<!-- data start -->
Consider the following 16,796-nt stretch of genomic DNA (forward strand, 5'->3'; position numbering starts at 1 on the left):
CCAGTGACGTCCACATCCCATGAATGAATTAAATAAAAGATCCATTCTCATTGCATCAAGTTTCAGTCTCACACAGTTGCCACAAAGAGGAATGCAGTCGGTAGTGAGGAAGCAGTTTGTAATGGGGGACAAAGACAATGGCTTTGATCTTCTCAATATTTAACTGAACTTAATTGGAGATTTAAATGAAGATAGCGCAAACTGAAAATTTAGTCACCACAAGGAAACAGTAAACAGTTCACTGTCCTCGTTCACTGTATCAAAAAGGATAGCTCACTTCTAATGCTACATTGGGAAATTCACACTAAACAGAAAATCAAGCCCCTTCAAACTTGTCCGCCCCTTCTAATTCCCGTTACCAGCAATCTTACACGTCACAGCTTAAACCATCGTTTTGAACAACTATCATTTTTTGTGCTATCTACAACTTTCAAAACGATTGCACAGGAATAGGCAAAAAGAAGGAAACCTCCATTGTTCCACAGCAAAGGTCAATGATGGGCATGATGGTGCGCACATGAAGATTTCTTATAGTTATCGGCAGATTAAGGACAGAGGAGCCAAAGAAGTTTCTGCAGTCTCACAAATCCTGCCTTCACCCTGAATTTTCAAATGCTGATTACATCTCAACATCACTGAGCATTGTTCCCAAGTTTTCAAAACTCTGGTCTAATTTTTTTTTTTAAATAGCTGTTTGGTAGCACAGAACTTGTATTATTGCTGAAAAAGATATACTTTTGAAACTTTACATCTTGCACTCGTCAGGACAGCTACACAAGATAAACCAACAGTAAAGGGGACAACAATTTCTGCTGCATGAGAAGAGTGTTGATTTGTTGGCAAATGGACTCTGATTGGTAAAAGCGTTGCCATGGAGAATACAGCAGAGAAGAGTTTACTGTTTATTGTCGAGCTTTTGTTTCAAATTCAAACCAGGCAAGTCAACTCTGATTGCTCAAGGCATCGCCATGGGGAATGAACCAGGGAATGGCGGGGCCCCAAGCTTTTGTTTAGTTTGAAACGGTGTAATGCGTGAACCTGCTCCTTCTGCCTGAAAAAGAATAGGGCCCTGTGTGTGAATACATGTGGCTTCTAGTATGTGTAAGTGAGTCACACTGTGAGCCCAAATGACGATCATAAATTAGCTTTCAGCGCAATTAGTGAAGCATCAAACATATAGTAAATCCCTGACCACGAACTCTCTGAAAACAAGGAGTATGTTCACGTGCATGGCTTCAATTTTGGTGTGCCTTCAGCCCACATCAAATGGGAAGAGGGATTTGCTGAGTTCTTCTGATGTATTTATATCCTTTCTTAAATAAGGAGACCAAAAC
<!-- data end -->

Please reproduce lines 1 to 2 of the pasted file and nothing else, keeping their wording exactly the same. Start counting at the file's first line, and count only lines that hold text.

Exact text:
Consider the following 16,796-nt stretch of genomic DNA (forward strand, 5'->3'; position numbering starts at 1 on the left):
CCAGTGACGTCCACATCCCATGAATGAATTAAATAAAAGATCCATTCTCATTGCATCAAGTTTCAGTCTCACACAGTTGCCACAAAGAGGAATGCAGTCGGTAGTGAGGAAGCAGTTTGTAATGGGGGACAAAGACAATGGCTTTGATCTTCTCAATATTTAACTGAACTTAATTGGAGATTTAAATGAAGATAGCGCAAACTGAAAATTTAGTCACCACAAGGAAACAGTAAACAGTTCACTGTCCTCGTTCACTGTATCAAAAAGGATAGCTCACTTCTAATGCTACATTGGGAAATTCACACTAAACAGAAAATCAAGCCCCTTCAAACTTGTCCGCCCCTTCTAATTCCCGTTACCAGCAATCTTACACGTCACAGCTTAAACCATCGTTTTGAACAACTATCATTTTTTGTGCTATCTACAACTTTCAAAACGATTGCACAGGAATAGGCAAAAAGAAGGAAACCTCCATTGTTCCACAGCAAAGGTCAATGATGGGCATGATGGTGCGCACATGAAGATTTCTTATAGTTATCGGCAGATTAAGGACAGAGGAGCCAAAGAAGTTTCTGCAGTCTCACAAATCCTGCCTTCACCCTGAATTTTCAAATGCTGATTACATCTCAACATCACTGAGCATTGTTCCCAAGTTTTCAAAACTCTGGTCTAATTTTTTTTTTTAAATAGCTGTTTGGTAGCACAGAACTTGTATTATTGCTGAAAAAGATATACTTTTGAAACTTTACATCTTGCACTCGTCAGGACAGCTACACAAGATAAACCAACAGTAAAGGGGACAACAATTTCTGCTGCATGAGAAGAGTGTTGATTTGTTGGCAAATGGACTCTGATTGGTAAAAGCGTTGCCATGGAGAATACAGCAGAGAAGAGTTTACTGTTTATTGTCGAGCTTTTGTTTCAAATTCAAACCAGGCAAGTCAACTCTGATTGCTCAAGGCATCGCCATGGGGAATGAACCAGGGAATGGCGGGGCCCCAAGCTTTTGTTTAGTTTGAAACGGTGTAATGCGTGAACCTGCTCCTTCTGCCTGAAAAAGAATAGGGCCCTGTGTGTGAATACATGTGGCTTCTAGTATGTGTAAGTGAGTCACACTGTGAGCCCAAATGACGATCATAAATTAGCTTTCAGCGCAATTAGTGAAGCATCAAACATATAGTAAATCCCTGACCACGAACTCTCTGAAAACAAGGAGTATGTTCACGTGCATGGCTTCAATTTTGGTGTGCCTTCAGCCCACATCAAATGGGAAGAGGGATTTGCTGAGTTCTTCTGATGTATTTATATCCTTTCTTAAATAAGGAGACCAAAAC